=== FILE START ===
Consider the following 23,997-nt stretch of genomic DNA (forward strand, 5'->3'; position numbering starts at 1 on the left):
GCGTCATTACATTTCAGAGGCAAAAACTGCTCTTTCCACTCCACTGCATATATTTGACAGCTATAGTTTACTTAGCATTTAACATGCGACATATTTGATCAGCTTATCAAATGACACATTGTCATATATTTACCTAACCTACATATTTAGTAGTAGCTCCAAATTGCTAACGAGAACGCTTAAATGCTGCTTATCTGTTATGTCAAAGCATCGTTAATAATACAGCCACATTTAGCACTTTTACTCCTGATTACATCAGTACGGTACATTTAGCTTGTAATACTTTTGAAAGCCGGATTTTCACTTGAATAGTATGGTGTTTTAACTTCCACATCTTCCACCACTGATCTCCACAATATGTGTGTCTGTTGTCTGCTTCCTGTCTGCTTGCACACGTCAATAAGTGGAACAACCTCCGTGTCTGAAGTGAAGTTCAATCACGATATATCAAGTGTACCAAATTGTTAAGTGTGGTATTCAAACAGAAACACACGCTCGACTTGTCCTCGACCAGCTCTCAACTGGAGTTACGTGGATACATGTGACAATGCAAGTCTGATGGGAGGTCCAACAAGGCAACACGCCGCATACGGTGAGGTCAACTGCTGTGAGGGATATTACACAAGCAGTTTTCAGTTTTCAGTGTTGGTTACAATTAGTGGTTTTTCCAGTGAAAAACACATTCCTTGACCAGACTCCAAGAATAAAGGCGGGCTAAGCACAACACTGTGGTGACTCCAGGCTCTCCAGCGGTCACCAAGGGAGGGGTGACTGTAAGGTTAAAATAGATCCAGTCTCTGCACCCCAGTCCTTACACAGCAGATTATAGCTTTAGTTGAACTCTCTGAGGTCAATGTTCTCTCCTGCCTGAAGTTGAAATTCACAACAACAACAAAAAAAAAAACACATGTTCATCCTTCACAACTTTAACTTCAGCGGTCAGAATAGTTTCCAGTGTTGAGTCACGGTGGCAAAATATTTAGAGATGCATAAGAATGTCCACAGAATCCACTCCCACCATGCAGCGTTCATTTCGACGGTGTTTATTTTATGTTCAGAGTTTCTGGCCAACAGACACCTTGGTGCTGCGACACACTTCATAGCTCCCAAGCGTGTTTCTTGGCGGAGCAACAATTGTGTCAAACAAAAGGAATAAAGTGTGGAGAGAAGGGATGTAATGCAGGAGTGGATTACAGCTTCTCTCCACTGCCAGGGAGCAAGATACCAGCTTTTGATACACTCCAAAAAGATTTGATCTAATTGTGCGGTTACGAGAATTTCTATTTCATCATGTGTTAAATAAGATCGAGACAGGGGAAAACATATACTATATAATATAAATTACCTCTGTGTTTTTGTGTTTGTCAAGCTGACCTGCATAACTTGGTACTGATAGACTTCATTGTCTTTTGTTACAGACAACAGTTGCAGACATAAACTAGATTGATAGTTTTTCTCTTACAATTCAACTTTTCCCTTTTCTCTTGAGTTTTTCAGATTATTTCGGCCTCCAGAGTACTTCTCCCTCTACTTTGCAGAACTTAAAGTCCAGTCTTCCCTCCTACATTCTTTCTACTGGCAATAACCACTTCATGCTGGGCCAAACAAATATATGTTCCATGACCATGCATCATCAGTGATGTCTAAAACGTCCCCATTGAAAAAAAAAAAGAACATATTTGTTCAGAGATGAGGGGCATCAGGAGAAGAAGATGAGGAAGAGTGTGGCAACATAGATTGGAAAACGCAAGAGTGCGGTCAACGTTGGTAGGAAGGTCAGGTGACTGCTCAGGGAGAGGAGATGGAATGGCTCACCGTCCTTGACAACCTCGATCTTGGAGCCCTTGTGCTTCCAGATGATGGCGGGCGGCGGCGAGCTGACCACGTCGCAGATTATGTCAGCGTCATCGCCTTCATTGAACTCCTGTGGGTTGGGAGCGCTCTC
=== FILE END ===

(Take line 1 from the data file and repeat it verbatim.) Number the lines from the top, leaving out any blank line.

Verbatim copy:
Consider the following 23,997-nt stretch of genomic DNA (forward strand, 5'->3'; position numbering starts at 1 on the left):